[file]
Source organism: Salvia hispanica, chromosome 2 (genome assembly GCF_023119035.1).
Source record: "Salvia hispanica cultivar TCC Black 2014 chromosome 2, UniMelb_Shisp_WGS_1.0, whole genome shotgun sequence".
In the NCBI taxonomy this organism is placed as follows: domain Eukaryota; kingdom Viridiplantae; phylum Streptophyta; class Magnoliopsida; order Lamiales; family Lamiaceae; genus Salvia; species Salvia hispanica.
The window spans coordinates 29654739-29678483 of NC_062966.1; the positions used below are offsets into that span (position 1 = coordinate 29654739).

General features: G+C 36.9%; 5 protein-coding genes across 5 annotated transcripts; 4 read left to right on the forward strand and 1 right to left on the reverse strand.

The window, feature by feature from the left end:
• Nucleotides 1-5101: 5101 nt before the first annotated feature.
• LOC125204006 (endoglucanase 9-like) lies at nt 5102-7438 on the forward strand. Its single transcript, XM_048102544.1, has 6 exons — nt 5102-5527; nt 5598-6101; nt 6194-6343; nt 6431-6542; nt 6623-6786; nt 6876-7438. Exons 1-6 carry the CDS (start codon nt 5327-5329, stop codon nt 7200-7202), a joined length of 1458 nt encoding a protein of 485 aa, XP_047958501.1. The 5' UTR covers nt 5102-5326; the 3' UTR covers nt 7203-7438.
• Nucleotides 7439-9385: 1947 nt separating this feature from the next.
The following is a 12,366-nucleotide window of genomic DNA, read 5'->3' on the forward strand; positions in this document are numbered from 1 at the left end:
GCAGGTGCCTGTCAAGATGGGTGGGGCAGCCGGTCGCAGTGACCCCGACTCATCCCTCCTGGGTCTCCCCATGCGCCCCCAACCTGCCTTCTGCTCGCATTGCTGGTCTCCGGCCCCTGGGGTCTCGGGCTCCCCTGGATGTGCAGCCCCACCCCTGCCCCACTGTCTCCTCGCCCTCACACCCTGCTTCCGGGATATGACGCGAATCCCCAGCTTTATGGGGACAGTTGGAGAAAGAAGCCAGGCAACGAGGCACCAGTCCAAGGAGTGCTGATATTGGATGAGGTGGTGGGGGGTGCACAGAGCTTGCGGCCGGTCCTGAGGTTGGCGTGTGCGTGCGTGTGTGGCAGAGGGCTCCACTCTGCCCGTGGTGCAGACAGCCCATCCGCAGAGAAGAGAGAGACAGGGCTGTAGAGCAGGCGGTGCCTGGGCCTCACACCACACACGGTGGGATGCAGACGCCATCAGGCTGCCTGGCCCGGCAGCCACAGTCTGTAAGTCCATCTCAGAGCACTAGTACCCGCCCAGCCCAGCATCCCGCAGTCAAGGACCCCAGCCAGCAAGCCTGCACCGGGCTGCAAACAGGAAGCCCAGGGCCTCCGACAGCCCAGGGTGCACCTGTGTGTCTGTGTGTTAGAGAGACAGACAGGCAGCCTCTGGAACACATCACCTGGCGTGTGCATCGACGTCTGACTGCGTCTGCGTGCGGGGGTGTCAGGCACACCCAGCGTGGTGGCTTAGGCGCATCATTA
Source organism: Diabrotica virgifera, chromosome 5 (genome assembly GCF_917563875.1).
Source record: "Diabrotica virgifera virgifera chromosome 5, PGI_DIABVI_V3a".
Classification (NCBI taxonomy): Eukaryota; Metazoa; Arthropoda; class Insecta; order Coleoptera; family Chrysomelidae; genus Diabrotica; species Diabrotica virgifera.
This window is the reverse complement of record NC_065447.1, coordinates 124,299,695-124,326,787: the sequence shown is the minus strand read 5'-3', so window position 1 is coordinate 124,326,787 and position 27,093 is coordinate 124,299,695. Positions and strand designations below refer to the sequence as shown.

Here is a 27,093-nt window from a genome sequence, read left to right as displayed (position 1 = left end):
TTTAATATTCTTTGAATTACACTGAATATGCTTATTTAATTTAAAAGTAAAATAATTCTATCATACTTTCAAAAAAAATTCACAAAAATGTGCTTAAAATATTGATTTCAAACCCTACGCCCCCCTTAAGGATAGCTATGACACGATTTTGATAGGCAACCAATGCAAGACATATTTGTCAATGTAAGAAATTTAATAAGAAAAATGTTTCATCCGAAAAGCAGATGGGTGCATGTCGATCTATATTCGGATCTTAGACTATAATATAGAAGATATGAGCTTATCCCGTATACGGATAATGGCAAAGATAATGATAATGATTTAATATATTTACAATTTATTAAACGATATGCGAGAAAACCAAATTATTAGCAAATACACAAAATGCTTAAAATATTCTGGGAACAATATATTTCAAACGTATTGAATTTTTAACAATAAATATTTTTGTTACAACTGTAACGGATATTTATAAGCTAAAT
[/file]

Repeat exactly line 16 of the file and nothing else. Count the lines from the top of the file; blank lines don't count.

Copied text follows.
Here is a 27,093-nt window from a genome sequence, read left to right as displayed (position 1 = left end):